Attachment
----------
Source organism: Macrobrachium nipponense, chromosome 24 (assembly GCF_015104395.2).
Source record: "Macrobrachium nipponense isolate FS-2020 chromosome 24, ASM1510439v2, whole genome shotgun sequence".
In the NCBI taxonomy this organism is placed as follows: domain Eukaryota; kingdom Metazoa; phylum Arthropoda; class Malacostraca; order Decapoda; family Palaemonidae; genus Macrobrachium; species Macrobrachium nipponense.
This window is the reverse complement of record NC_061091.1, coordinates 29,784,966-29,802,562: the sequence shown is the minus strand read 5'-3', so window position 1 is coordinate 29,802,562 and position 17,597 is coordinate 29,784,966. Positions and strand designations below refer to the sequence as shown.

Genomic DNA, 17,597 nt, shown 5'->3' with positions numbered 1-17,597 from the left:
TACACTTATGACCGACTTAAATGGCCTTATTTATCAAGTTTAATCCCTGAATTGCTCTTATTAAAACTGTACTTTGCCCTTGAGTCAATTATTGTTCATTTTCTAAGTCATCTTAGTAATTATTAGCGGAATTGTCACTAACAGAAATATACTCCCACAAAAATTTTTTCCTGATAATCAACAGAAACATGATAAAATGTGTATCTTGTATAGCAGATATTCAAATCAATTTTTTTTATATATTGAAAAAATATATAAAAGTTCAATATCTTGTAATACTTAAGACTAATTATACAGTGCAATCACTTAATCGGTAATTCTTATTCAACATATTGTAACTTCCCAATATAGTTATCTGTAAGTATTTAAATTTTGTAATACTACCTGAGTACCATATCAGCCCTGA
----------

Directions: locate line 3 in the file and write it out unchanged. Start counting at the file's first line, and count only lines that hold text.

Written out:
In the NCBI taxonomy this organism is placed as follows: domain Eukaryota; kingdom Metazoa; phylum Arthropoda; class Malacostraca; order Decapoda; family Palaemonidae; genus Macrobrachium; species Macrobrachium nipponense.